Magazine article USA TODAY

Painkillers May Make Headaches Worse

Magazine article USA TODAY

Painkillers May Make Headaches Worse

Article excerpt

Strong evidence suggests that people with chronic headaches actually are doing themselves more harm than good by taking too many prescription or over-the-counter painkillers. According to researchers at St. Louis University School of Medicine, analgesics-aspirin, ibuprofen, acetaminophen, narcotics, and various combinations of these medications--taken sparingly are effective and decrease the severity of headaches, but overuse of the drugs may increase their frequency in many patients.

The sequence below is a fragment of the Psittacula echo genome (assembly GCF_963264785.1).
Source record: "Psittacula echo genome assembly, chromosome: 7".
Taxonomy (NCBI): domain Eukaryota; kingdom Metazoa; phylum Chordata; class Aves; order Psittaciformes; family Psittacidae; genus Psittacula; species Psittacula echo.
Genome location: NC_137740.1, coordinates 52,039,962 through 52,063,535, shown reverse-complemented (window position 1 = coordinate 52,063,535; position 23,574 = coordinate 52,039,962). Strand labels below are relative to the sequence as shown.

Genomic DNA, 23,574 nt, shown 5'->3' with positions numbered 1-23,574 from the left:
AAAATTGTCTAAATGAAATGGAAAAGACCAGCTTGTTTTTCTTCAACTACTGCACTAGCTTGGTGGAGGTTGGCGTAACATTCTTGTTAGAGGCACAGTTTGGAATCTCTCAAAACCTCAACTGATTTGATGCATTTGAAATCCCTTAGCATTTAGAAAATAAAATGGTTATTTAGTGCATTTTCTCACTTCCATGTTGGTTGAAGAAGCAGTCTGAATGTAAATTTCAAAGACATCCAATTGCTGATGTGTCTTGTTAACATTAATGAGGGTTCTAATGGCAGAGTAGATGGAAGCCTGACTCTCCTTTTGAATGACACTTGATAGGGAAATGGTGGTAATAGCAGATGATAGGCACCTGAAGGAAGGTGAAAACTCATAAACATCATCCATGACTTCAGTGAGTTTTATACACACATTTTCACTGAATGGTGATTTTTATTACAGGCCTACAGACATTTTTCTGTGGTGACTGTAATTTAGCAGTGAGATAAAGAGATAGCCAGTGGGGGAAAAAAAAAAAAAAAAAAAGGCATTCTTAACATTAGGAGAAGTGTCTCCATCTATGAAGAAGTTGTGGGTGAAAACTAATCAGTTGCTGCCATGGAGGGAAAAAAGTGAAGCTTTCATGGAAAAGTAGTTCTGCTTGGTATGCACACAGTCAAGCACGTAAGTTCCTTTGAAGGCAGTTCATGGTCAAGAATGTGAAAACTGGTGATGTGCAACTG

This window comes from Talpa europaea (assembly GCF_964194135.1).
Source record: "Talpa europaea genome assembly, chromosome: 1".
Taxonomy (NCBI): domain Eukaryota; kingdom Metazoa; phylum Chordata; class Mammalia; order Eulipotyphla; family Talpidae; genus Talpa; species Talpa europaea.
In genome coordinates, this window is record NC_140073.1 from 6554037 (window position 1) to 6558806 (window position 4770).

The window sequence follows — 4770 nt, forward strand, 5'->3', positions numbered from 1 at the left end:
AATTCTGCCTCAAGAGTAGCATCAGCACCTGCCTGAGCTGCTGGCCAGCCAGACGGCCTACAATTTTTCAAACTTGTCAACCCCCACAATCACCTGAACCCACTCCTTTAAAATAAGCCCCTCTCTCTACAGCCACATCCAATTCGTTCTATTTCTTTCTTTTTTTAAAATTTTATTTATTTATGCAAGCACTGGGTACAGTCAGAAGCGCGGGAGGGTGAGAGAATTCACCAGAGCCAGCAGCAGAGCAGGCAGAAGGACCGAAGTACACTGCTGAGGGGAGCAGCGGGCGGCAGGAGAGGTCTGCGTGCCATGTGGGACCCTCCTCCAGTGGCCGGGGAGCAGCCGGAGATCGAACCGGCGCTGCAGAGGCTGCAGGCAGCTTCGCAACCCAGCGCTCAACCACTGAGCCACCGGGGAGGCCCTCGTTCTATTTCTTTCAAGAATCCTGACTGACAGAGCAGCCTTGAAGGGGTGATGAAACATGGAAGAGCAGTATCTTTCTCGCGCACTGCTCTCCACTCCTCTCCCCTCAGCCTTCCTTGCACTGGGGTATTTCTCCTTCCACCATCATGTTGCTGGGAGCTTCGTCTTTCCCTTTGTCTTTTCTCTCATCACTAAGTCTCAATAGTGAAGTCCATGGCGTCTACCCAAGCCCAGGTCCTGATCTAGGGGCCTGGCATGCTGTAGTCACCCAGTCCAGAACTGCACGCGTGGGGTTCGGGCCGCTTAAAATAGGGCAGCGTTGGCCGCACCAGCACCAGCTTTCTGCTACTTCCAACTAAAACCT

"It's really a paradox," points out Paul N. Duckro, associate professor of psychiatry and human behavior and director of the Biobehavioral Treatment Center. "People who suffer from headaches are typically taught to rely on medication for their pain, but we've found that the regular use of analgesic medication can contribute to the transformation of an occasional headache into the nearly constant pain of a chronic daily headache" (one that lasts 20 or more days a month).

It is easy for people to fall into an analgesic trap. A headache sufferer may take and benefit from a painkiller, then begins to use it more freely, perhaps even to prevent pain. As medication and headache pain increase together, the individual begins to find that the analgesic is less effective, so he or she takes more or tries new ones. …

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